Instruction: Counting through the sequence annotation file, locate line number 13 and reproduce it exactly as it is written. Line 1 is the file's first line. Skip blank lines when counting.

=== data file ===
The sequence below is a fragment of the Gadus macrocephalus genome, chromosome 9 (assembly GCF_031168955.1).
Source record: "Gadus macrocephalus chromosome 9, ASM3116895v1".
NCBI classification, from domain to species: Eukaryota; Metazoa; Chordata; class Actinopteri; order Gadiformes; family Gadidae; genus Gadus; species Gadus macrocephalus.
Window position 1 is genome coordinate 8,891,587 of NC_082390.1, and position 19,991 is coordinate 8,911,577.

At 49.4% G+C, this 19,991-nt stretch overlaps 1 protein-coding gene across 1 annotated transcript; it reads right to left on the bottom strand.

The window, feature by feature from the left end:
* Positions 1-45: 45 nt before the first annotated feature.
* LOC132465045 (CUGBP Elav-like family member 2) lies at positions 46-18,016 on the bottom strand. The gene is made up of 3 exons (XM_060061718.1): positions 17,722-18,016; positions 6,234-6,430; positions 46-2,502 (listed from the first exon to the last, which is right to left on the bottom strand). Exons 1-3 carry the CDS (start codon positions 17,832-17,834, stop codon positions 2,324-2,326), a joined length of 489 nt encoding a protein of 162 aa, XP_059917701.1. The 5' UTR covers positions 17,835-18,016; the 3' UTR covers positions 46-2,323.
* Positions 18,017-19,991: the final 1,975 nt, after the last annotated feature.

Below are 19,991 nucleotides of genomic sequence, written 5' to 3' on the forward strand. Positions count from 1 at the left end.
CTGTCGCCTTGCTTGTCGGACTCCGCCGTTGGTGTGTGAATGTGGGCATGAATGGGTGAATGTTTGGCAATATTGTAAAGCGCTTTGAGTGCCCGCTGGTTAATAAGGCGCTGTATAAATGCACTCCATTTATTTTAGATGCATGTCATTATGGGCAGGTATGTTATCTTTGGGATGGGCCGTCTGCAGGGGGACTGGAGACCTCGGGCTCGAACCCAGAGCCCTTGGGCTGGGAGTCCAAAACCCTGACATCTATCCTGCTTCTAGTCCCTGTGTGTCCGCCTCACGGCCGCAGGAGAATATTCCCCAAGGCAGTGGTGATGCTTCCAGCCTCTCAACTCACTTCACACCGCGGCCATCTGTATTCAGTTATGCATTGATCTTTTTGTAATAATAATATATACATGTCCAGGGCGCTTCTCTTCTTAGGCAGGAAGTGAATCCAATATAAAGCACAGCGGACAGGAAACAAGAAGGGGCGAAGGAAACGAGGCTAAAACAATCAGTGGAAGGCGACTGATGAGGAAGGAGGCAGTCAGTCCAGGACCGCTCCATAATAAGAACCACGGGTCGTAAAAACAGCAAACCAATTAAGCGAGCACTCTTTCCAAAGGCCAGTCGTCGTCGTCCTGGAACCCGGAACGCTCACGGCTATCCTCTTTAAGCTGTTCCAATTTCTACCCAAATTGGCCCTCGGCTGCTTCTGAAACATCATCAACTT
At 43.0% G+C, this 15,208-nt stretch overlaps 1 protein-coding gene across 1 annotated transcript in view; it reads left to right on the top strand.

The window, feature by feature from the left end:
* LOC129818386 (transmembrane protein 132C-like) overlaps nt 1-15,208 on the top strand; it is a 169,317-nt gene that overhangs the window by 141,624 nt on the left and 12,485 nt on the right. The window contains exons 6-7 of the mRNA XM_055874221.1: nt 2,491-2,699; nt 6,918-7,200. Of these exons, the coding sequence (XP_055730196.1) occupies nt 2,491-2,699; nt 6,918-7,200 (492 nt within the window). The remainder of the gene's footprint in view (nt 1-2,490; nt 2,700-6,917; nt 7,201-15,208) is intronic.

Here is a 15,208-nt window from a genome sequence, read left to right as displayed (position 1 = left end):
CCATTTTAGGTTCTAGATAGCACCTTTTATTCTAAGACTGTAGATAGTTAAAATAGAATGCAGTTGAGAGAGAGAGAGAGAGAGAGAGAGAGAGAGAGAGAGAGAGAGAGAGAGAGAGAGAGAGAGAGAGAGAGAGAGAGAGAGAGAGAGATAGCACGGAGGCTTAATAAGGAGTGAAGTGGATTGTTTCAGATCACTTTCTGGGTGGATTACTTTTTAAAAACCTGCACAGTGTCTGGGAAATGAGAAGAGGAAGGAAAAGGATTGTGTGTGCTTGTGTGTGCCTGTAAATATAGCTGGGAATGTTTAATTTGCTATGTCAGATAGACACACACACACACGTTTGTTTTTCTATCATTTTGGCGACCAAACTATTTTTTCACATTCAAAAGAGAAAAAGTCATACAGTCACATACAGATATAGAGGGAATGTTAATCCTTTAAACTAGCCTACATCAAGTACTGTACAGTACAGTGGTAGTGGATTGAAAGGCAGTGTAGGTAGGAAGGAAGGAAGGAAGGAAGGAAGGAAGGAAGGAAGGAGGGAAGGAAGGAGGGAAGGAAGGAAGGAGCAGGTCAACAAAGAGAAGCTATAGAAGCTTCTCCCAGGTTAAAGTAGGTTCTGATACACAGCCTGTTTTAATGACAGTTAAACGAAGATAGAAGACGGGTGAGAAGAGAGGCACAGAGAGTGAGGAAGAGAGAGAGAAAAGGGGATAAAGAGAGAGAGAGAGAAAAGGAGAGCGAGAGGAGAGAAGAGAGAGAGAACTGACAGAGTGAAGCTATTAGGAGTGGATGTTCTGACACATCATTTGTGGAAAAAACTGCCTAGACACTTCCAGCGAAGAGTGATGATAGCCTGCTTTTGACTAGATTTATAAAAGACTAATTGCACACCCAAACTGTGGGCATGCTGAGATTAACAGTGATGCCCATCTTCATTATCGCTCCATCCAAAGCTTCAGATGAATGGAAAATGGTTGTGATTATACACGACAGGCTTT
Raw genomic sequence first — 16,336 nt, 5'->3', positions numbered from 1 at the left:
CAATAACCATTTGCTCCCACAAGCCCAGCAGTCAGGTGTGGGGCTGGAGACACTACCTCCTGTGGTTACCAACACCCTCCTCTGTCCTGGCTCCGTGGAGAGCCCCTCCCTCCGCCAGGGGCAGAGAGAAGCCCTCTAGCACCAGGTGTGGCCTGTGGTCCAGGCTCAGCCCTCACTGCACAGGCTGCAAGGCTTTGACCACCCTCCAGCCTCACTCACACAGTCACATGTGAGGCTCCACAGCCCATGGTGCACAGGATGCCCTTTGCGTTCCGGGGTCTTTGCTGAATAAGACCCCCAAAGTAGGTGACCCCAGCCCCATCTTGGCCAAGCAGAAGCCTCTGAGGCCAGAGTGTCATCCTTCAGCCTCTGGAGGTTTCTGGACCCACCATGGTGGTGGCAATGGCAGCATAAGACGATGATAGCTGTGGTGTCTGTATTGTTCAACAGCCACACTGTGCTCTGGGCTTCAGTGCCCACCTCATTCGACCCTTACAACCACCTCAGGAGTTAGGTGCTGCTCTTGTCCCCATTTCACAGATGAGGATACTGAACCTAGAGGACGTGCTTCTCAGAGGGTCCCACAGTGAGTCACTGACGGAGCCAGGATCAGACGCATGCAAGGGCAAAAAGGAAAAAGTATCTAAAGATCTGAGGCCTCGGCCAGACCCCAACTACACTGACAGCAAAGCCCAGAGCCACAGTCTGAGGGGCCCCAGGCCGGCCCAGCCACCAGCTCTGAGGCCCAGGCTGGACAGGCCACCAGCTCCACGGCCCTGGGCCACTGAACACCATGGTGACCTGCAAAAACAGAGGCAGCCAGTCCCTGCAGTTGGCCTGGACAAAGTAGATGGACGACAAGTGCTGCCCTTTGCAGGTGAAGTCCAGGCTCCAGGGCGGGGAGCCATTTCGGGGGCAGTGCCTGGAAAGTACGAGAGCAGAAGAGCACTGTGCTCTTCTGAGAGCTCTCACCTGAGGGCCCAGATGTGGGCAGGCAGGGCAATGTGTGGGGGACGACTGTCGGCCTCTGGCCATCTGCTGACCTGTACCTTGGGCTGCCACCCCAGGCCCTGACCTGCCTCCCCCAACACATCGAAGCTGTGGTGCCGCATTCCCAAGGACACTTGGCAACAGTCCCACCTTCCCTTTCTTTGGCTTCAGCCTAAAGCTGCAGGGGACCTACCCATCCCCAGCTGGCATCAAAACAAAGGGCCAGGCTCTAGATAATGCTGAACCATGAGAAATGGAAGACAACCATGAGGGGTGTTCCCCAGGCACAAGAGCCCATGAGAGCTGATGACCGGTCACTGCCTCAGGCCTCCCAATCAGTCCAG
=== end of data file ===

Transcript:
The window, feature by feature from the left end: